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Report by the Select Committee on Pawn Brooking in Ireland, together with minutes of Evidence, an Appendix and an Index, 1838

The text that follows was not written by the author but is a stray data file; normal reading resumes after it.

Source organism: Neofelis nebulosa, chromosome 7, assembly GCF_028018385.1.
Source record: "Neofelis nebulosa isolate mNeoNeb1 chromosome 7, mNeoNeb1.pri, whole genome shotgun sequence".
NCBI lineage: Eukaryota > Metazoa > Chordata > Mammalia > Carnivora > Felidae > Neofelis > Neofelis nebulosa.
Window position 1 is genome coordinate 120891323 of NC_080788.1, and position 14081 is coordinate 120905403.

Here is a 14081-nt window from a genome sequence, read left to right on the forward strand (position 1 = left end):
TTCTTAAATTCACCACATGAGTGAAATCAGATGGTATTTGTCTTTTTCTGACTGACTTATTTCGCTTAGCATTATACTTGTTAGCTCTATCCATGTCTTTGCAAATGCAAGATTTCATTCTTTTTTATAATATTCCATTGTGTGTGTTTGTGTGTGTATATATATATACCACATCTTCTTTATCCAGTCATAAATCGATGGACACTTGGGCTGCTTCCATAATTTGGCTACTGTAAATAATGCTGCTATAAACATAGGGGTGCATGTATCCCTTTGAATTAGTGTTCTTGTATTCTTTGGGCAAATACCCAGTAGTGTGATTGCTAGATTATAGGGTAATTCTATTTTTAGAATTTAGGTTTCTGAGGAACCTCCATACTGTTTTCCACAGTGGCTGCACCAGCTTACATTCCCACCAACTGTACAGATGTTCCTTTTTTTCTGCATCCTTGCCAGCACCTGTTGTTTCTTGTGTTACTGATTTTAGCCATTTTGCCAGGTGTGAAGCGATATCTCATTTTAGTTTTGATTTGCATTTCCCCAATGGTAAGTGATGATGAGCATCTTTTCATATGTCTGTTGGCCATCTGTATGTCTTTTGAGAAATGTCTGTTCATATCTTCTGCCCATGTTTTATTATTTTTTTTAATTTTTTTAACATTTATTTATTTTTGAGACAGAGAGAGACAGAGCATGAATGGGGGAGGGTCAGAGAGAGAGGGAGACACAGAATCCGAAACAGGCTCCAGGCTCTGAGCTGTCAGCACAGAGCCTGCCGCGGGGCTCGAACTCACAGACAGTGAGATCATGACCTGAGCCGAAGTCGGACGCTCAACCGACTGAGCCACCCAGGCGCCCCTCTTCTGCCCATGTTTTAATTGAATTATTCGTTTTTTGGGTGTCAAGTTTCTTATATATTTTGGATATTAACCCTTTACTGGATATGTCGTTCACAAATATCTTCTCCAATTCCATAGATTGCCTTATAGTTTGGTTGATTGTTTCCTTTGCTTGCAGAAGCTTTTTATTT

What is inside?Republished here is the Report by the Select Committee on Pawnbroking in Ireland; Together with the Minutes of Evidence, Appendix and Index, which was first published in Dublin by Alexander Thom in 1838. The inquiry into pawnbroking in Ireland came out of concerns being aired in the national press that pawnbrokers in general were charging extortionate and illegal rates of interest for monies lent by them on amounts of two shillings and less and this had brought the entire trade into disrepute. However, it was also acknowledged that the pawnbrokers of Ireland, especially those in Dublin, were also being extorted by the very body that was supposedly set-up to regulate and protect their interests: the Marshal of Dublin. In light of this situation a select committee was established to examine the pawnbroking industry in Ireland as follows: The Select Committee appointed to inquire into the laws and regulations which affect the Trade of Pawnbroking in Ireland, and their practical operation; and to Report to The House whether any and what alterations may be advantageously adopted therein; and to whom several petitions were referred; and who were empowered to report the minutes of evidence taken before them to The House, have considered the matters to them referred. The Committee's Report extends to some thirty pages detailing the shortcomings and making ten recommendations to pass into law; while recognising that even if all of its recommendations were adopted there would be many in Ireland who would feel that the committee had fallen far short of resolving the issues of pawnbroking in Ireland it was hoped that at the very least all questionable transactions would in future be traceable. In order to come to its conclusions and formulate its report the Select Committee on Pawnbroking in Ireland from took evidence over a period of two weeks from twenty-one witnesses across Ireland, many of who were pawnbrokers. The minutes of evidence, which were appear to be verbatim questions and answers, taken by the Committee from the witnesses, constitutes the majority of the Report, which is included by several appendices. The first of these is the petition of Matthew Barrington, Esq., who referred to the recently established Monts de Piété in Limerick City, which appeared to have quickly successfully regulated pawning in the city while at the same time making the system more equitable to both the pawnbroker and the client. The second is a very useful list of registered pawnbrokers in Ireland as of December 1837. Republished here in full-searchable electronic format, the 242 printed pages of the Report of the Select Committee of Pawnbroking in Ireland makes for a fascinating account of an industry that has often operated in the shadows.
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